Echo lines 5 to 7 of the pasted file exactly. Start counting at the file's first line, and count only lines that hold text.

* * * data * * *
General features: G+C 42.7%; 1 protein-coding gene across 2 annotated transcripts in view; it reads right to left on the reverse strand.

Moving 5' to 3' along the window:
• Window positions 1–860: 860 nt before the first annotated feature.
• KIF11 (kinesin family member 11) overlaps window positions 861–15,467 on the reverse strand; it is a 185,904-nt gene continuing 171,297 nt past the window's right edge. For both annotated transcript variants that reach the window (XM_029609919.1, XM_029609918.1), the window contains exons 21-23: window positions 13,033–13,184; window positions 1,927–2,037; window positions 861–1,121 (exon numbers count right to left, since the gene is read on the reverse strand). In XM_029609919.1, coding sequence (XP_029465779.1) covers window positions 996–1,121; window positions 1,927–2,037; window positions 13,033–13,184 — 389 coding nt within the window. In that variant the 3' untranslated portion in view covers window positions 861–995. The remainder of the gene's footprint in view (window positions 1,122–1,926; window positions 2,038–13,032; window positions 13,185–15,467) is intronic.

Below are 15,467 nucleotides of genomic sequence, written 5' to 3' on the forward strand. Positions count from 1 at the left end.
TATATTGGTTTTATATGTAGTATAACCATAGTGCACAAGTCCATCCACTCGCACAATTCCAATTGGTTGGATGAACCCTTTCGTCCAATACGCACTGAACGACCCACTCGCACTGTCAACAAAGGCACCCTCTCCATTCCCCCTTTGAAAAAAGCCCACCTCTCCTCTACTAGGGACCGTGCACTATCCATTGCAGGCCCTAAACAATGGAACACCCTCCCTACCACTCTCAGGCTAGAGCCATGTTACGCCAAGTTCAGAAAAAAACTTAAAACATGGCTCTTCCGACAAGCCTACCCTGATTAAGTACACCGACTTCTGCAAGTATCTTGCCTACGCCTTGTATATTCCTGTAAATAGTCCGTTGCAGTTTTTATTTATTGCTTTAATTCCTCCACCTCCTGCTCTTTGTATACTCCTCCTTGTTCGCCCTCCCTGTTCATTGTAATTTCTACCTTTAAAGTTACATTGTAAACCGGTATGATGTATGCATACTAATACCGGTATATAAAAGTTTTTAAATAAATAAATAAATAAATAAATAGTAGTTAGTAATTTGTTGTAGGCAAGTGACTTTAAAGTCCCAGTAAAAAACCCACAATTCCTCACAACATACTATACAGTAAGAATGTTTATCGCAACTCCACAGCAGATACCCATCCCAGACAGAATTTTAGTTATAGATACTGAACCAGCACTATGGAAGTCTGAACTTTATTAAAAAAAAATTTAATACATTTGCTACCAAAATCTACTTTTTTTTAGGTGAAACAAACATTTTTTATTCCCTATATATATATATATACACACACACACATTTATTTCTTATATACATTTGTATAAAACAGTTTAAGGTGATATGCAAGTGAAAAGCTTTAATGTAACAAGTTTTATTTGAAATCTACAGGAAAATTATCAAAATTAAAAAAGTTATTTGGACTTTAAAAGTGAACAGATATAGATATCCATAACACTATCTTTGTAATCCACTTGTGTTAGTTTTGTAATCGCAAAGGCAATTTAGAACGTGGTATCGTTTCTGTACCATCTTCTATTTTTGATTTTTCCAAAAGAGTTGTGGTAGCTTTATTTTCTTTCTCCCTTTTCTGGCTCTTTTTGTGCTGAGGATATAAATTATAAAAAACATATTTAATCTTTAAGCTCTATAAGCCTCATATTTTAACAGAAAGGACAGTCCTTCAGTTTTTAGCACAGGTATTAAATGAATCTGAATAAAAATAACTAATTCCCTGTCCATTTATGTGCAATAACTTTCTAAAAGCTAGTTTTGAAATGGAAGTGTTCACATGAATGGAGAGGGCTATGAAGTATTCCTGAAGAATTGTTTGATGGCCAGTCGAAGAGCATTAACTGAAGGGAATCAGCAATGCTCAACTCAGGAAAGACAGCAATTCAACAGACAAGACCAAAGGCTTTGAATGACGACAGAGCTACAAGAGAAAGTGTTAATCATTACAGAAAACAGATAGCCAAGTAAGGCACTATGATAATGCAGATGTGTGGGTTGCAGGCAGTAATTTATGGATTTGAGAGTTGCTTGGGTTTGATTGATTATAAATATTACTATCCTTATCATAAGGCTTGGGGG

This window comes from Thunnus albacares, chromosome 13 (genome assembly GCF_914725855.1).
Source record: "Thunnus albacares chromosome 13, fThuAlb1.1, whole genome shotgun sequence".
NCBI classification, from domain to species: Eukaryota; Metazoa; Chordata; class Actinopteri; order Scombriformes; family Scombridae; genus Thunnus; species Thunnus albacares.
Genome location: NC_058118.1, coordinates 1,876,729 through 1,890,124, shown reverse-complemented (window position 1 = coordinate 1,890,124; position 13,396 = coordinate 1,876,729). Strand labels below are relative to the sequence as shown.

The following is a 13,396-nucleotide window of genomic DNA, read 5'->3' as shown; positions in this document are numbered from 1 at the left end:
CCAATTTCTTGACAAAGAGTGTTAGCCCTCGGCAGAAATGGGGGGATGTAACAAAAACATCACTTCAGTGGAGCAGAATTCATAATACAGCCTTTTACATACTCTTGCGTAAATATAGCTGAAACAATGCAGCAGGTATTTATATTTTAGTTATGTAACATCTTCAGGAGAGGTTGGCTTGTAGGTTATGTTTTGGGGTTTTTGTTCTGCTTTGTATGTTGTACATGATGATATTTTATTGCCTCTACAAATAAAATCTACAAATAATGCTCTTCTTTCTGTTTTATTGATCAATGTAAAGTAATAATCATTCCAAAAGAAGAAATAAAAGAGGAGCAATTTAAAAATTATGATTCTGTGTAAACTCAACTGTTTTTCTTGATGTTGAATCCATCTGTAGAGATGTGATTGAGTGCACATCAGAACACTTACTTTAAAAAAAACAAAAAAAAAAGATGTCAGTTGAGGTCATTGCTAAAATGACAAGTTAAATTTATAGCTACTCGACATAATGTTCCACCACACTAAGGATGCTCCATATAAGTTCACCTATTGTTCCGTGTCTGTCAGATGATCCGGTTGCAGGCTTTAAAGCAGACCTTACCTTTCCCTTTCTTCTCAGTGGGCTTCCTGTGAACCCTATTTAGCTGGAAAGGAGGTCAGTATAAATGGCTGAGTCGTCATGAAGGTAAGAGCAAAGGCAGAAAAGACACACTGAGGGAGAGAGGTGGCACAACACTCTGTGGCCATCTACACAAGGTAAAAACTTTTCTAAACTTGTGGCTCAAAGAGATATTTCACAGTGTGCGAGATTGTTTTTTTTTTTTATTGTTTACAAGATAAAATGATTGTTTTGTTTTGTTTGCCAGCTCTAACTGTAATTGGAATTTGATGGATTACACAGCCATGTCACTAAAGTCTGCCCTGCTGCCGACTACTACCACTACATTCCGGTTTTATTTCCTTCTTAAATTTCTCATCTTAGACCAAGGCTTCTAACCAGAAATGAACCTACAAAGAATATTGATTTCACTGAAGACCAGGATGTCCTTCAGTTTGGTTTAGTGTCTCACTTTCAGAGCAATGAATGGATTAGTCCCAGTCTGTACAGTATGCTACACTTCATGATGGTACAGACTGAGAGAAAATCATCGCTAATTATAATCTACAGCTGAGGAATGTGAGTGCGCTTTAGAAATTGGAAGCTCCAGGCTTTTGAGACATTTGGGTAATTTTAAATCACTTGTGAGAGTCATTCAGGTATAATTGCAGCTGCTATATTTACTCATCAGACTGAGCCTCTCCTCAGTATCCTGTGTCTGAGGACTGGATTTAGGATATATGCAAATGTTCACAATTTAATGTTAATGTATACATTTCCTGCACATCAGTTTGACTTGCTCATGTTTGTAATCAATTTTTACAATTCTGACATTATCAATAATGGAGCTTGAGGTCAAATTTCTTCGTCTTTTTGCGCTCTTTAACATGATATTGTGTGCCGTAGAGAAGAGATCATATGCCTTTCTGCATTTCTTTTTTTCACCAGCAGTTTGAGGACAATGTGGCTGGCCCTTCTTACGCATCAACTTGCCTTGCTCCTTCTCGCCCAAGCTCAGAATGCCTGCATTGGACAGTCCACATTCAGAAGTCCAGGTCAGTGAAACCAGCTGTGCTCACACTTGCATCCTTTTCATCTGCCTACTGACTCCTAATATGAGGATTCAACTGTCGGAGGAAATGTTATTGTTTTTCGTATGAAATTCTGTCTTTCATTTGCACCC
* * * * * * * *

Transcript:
Below are 15,467 nucleotides of genomic sequence, written 5' to 3' on the forward strand. Positions count from 1 at the left end.
TATATTGGTTTTATATGTAGTATAACCATAGTGCACAAGTCCATCCACTCGCACAATTCCAATTGGTTGGATGAACCCTTTCGTCCAATACGCACTGAACGACCCACTCGCACTGTCAACAAAGGCACCCTCTCCATTCCCCCTTTGAAAAAAGCCCACCTCTCCTCTACTAGGGACCGTGCACTATCCATTGCAGGCCCTAAACAATGGAACACCCTCCCTACCACTCTCAGGCTAGAGCCATGTTACGCCAAGTTCAGAAAAAAACTTAAAACATGGCTCTTCCGACAAGCCTACCCTGATTAAGTACACCGACTTCTGCAAGTATCTTGCCTACGCCTTGTATATTCCTGTAAATAGTCCGTTGCAGTTTTTATTTATTGCTTTAATTCCTCCACCTCCTGCTCTTTGTATACTCCTCCTTGTTCGCCCTCCCTGTTCATTGTAATTTCTACCTTTAAAGTTACATTGTAAACCGGTATGATGTATGCATACTAATACCGGTATATAAAAGTTTTTAAATAAATAAATAAATAAATAAATAGTAGTTAGTAATTTGTTGTAGGCAAGTGACTTTAAAGTCCCAGTAAAAAACCCACAATTCCTCACAACATACTATACAGTAAGAATGTTTATCGCAACTCCACAGCAGATACCCATCCCAGACAGAATTTTAGTTATAGATACTGAACCAGCACTATGGAAGTCTGAACTTTATTAAAAAAAAATTTAATACATTTGCTACCAAAATCTACTTTTTTTTAGGTGAAACAAACATTTTTTATTCCCTATATATATATATATACACACACACACATTTATTTCTTATATACATTTGTATAAAACAGTTTAAGGTGATATGCAAGTGAAAAGCTTTAATGTAACAAGTTTTATTTGAAATCTACAGGAAAATTATCAAAATTAAAAAAGTTATTTGGACTTTAAAAGTGAACAGATATAGATATCCATAACACTATCTTTGTAATCCACTTGTGTTAGTTTTGTAATCGCAAAGGCAATTTAGAACGTGGTATCGTTTCTGTACCATCTTCTATTTTTGATTTTTCCAAAAGAGTTGTGGTAGCTTTATTTTCTTTCTCCCTTTTCTGGCTCTTTTTGTGCTGAGGATATAAATTATAAAAAACATATTTAATCTTTAAGCTCTATAAGCCTCATATTTTAACAGAAAGGACAGTCCTTCAGTTTTTAGCACAGGTATTAAATGAATCTGAATAAAAATAACTAATTCCCTGTCCATTTATGTGCAATAACTTTCTAAAAGCTAGTTTTGAAATGGAAGTGTTCACATGAATGGAGAGGGCTATGAAGTATTCCTGAAGAATTGTTTGATGGCCAGTCGAAGAGCATTAACTGAAGGGAATCAGCAATGCTCAACTCAGGAAAGACAGCAATTCAACAGACAAGACCAAAGGCTTTGAATGACGACAGAGCTACAAGAGAAAGTGTTAATCATTACAGAAAACAGATAGCCAAGTAAGGCACTATGATAATGCAGATGTGTGGGTTGCAGGCAGTAATTTATGGATTTGAGAGTTGCTTGGGTTTGATTGATTATAAATATTACTATCCTTATCATAAGGCTTGGGGG

This window comes from Thunnus albacares, chromosome 13 (genome assembly GCF_914725855.1).